In Luce Tua

Success in Higher Education

Every year around this time, high school seniors make decisions about where they will go to college. Whether their choice is to enroll at a large, flagship state university or at a small liberal arts college, or at one of the many options somewhere in between, they are making a decision that is likely to have a significant impact on their lives. And as the cost of higher education continues to rise, these students and their families are anxious to know exactly what that impact will be. Questions about the value of higher education are often answered in terms of the job possibilities that a college degree opens up or the increased income earning potential of college graduates. But there are other answers to this question that, although more difficult to explain or measure, are no less important. There are many purposes of higher education beyond career advancement, among them: education for democratic citizenship, acquiring the virtues appropriate to the life of a scholar, and the love of learning for its own sake.

Christian institutions of higher education have their own unique answers to these questions. In September 2014, representatives from universities and colleges in the Lilly Network of Church-Related Colleges and Universities gathered at Xavier University in New Orleans for the Lilly Fellows Program Workshop for Senior Administrators. The topic of the workshop was “From Mission to Meaningful Lives.” Participants discussed how each school defines student success and how each schools’ theological traditions shape that definition. They also heard two plenary addresses, both of which are included in this issue.

In an address written by Ursinus College president Bobby Fong, who passed away several weeks before the workshop, and read by Valparaiso University’s Mark Schwehn, participants were asked to reflect on how they can help students come to know the world, to know themselves, and to know God. In her address, Patricia O’Connell Killen, Academic Vice President of Gonzaga University, explored how church-related schools can translate their missions into specific strategies for defining and achieving post-­baccalaureate success.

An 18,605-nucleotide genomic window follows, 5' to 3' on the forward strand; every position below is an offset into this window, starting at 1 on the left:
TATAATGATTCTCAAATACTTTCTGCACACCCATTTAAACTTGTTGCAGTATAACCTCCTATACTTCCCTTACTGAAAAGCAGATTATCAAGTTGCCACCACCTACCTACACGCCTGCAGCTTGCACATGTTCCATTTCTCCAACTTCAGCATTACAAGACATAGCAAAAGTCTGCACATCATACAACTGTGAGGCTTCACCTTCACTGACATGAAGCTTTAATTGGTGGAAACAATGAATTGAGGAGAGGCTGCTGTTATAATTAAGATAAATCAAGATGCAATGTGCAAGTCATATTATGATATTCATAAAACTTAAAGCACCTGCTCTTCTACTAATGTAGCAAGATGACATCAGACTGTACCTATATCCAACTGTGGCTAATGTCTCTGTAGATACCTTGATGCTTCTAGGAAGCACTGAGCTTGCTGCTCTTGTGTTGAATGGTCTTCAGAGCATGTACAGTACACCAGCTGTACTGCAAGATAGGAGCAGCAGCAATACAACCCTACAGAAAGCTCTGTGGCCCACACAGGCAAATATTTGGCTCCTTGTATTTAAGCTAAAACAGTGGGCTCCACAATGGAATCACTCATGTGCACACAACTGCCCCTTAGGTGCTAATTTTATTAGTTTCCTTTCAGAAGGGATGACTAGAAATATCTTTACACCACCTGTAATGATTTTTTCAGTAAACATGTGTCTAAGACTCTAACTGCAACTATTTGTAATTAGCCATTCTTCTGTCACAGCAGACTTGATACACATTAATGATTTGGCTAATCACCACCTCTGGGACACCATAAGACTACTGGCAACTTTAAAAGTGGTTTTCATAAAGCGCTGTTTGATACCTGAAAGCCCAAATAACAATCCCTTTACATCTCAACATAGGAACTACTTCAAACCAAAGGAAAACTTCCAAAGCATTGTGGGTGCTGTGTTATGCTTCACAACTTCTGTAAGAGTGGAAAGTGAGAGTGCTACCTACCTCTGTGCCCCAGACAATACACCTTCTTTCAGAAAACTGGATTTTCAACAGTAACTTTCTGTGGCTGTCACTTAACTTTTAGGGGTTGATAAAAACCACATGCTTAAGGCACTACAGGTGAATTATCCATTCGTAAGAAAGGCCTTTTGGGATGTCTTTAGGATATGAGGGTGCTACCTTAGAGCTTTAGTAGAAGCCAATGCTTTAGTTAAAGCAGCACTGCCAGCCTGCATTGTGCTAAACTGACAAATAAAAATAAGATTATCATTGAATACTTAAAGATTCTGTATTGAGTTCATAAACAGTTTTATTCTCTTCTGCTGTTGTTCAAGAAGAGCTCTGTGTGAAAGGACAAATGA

The 2014 Workshop for Senior Administrators was held in conjunction with the Twenty-fourth Annual National Conference of the Lilly Fellows Program in Humanities and the Arts. The conference’s theme, “A Future City, A New Creation: Equal on All Sides,” highlighted the meaning of the apocalyptic in the Christian tradition. The conference featured the debut of the art exhibit, “Between the Shadow and the Light,” which is the result of the R5 project. Art professors from universities in the United States joined with artists from South Africa to visit sites around Johannesburg and Cape Town, where they experienced the realities of life today in South Africa. The exhibit features artwork inspired by these experiences, and a few of these works are featured on the front and back covers of this issue.

Also included in this issue are photographs of Bethel University (St. Paul) art professor Kenneth Steinbach’s 2013 exhibit, “Under the Rose.” The exhibit centered on a full-scale model of a Predator drone, ornamented with laser-cuttings based on patterns found in Islamic architecture, medieval Christian confessionals, headscarves of Somali school girls living in Minneapolis, and camouflage patterns used by US forces in Afghanistan. For his body of artistic work, Steinbach was awarded the 2014 Arlin G. Meyer Prize in Visual Art.

The word “apocalypse” evokes images of destruction and death, but it also offers the hope of rebirth and renewal. As creation itself groans as if in childbirth, awaiting the time when it will be transformed, we each await our own transformation through God’s grace (Romans 8:22–23). At Christian colleges we cannot make this transformation happen, but we can invite our students into the process of change and offer them a community in which they might grow in their understanding of creation and discover the person who God is calling them to be within it.


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